The governor calls for service so often that it’s become a song, “Service by (Governor Wes Moore),” featured on the Grammy-nominated album “Hip Hope for Kids” by Baltimore-born DJ Willy Wow. Within the first 30 seconds of the track, Moore says “service will save us” and continues, arguing that through service, “we can achieve things no one thought possible.”
“I’m delivering a positive message because I’ve never been more optimistic about the future of our state or our country,” Moore said in an email statement to Capital News Service. “I believe that unity will prevail and we won’t let the political vitriol we are seeing win the day, and my belief is based on what is happening right here in Maryland.”
The hopeful message and positive language are a counterpoint to national politics, where political speech has become increasingly caustic and crude and party lines have hardened.
Examples of that language are numerous. Recently, former President Donald Trump, in a Veterans Day speech, called his opponents “radical left thugs” who “live like vermin;” Rep. Marjorie Taylor Greene, R-Ga., called President Joe Biden “Hitler” on X, formerly known as Twitter, leading House Democrats to seek her censure; the Democratic National Committee marked each GOP presidential candidate’s photo with “MAGA” and trolled Trump with a mobile billboard circling the Miami Republican primary debate venue; and even back to 2016, Hillary Clinton called Trump’s followers a “basket of deplorables.”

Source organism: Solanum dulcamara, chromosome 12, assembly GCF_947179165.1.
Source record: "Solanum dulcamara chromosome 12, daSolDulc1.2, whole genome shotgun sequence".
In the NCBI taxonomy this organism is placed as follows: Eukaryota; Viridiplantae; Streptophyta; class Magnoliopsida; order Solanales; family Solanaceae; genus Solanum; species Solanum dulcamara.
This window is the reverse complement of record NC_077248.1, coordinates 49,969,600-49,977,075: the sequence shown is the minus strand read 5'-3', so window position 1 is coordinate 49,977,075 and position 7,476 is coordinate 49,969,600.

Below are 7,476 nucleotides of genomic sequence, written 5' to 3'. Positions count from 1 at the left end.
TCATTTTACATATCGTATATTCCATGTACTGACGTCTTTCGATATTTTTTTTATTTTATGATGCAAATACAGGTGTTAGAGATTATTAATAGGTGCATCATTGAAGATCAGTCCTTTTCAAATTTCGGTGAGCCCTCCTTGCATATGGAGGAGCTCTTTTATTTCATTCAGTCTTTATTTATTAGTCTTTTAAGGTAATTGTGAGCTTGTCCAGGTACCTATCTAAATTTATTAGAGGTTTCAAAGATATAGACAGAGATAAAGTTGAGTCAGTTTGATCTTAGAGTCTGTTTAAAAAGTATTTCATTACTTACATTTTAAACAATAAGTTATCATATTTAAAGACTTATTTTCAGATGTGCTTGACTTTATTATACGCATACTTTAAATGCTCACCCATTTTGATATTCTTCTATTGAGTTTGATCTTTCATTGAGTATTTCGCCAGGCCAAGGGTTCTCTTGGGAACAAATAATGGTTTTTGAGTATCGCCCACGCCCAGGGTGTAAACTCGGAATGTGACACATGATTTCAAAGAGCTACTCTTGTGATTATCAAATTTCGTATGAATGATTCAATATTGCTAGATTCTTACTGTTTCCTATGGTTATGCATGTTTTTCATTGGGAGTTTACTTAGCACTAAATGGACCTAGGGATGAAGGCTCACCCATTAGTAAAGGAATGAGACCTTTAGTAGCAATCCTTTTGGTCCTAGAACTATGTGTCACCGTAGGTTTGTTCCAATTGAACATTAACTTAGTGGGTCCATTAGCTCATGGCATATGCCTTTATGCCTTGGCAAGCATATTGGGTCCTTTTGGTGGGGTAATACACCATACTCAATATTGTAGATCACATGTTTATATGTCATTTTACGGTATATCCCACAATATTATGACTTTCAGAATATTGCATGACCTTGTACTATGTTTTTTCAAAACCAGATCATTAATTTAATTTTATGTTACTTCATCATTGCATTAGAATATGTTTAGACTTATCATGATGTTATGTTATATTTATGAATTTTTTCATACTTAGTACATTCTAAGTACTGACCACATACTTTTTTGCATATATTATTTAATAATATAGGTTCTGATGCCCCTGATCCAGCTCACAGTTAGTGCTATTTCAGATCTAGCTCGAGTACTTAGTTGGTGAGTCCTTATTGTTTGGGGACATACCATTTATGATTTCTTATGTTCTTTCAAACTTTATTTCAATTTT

A Pew Research analysis from 2022 found that the ideology of Democrats and Republicans was farther apart than in the last 50 years, though the division has been widening for years.